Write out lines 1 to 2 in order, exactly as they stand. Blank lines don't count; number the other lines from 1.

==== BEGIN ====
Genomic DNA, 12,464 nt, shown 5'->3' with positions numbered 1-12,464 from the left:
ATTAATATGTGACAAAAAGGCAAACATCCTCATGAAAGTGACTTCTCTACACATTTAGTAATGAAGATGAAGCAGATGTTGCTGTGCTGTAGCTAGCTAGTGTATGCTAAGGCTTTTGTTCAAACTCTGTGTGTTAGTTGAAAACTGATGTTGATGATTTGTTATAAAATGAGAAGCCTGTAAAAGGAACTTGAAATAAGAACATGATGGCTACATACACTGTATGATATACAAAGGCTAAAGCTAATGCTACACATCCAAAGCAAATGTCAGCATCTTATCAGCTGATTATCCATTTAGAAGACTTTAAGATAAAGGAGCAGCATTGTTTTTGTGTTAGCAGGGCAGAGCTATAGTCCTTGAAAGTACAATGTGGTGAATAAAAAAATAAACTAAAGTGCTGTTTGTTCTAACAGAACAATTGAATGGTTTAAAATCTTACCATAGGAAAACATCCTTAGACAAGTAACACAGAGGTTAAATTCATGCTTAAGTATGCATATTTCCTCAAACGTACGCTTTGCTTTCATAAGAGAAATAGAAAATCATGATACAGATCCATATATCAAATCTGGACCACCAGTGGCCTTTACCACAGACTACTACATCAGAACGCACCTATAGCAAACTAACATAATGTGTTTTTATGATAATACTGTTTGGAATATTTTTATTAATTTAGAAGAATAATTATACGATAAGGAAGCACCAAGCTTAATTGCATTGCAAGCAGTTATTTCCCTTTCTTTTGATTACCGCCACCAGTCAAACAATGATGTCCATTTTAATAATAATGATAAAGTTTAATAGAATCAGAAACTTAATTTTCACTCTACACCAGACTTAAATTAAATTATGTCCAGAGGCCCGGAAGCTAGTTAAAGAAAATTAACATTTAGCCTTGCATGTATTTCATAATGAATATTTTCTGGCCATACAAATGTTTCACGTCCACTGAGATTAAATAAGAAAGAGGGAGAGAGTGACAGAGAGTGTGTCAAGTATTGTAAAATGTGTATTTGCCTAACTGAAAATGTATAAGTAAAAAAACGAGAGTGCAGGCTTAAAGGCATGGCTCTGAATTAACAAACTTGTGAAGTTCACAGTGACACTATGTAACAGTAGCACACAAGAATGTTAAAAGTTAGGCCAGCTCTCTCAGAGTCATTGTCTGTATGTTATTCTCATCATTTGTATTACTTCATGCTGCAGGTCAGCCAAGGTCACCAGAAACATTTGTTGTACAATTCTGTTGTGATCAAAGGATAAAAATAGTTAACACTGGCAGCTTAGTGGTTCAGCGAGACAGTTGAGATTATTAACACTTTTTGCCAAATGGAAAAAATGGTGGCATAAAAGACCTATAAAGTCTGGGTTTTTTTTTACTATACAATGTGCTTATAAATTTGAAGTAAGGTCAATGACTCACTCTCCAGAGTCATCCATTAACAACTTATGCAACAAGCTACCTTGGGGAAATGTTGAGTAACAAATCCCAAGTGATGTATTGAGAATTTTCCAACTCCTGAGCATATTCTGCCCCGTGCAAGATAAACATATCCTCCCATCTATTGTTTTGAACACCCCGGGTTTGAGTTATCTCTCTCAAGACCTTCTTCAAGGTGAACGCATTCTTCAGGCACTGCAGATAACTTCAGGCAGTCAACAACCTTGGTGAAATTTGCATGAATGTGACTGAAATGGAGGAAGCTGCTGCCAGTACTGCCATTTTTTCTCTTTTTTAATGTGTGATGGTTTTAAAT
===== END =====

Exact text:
Genomic DNA, 12,464 nt, shown 5'->3' with positions numbered 1-12,464 from the left:
ATTAATATGTGACAAAAAGGCAAACATCCTCATGAAAGTGACTTCTCTACACATTTAGTAATGAAGATGAAGCAGATGTTGCTGTGCTGTAGCTAGCTAGTGTATGCTAAGGCTTTTGTTCAAACTCTGTGTGTTAGTTGAAAACTGATGTTGATGATTTGTTATAAAATGAGAAGCCTGTAAAAGGAACTTGAAATAAGAACATGATGGCTACATACACTGTATGATATACAAAGGCTAAAGCTAATGCTACACATCCAAAGCAAATGTCAGCATCTTATCAGCTGATTATCCATTTAGAAGACTTTAAGATAAAGGAGCAGCATTGTTTTTGTGTTAGCAGGGCAGAGCTATAGTCCTTGAAAGTACAATGTGGTGAATAAAAAAATAAACTAAAGTGCTGTTTGTTCTAACAGAACAATTGAATGGTTTAAAATCTTACCATAGGAAAACATCCTTAGACAAGTAACACAGAGGTTAAATTCATGCTTAAGTATGCATATTTCCTCAAACGTACGCTTTGCTTTCATAAGAGAAATAGAAAATCATGATACAGATCCATATATCAAATCTGGACCACCAGTGGCCTTTACCACAGACTACTACATCAGAACGCACCTATAGCAAACTAACATAATGTGTTTTTATGATAATACTGTTTGGAATATTTTTATTAATTTAGAAGAATAATTATACGATAAGGAAGCACCAAGCTTAATTGCATTGCAAGCAGTTATTTCCCTTTCTTTTGATTACCGCCACCAGTCAAACAATGATGTCCATTTTAATAATAATGATAAAGTTTAATAGAATCAGAAACTTAATTTTCACTCTACACCAGACTTAAATTAAATTATGTCCAGAGGCCCGGAAGCTAGTTAAAGAAAATTAACATTTAGCCTTGCATGTATTTCATAATGAATATTTTCTGGCCATACAAATGTTTCACGTCCACTGAGATTAAATAAGAAAGAGGGAGAGAGTGACAGAGAGTGTGTCAAGTATTGTAAAATGTGTATTTGCCTAACTGAAAATGTATAAGTAAAAAAACGAGAGTGCAGGCTTAAAGGCATGGCTCTGAATTAACAAACTTGTGAAGTTCACAGTGACACTATGTAACAGTAGCACACAAGAATGTTAAAAGTTAGGCCAGCTCTCTCAGAGTCATTGTCTGTATGTTATTCTCATCATTTGTATTACTTCATGCTGCAGGTCAGCCAAGGTCACCAGAAACATTTGTTGTACAATTCTGTTGTGATCAAAGGATAAAAATAGTTAACACTGGCAGCTTAGTGGTTCAGCGAGACAGTTGAGATTATTAACACTTTTTGCCAAATGGAAAAAATGGTGGCATAAAAGACCTATAAAGTCTGGGTTTTTTTTTACTATACAATGTGCTTATAAATTTGAAGTAAGGTCAATGACTCACTCTCCAGAGTCATCCATTAACAACTTATGCAACAAGCTACCTTGGGGAAATGTTGAGTAACAAATCCCAAGTGATGTATTGAGAATTTTCCAACTCCTGAGCATATTCTGCCCCGTGCAAGATAAACATATCCTCCCATCTATTGTTTTGAACACCCCGGGTTTGAGTTATCTCTCTCAAGACCTTCTTCAAGGTGAACGCATTCTTCAGGCACTGCAGATAACTTCAGGCAGTCAACAACCTTGGTGAAATTTGCATGAATGTGACTGAAATGGAGGAAGCTGCTGCCAGTACTGCCATTTTTTCTCTTTTTTAATGTGTGATGGTTTTAAAT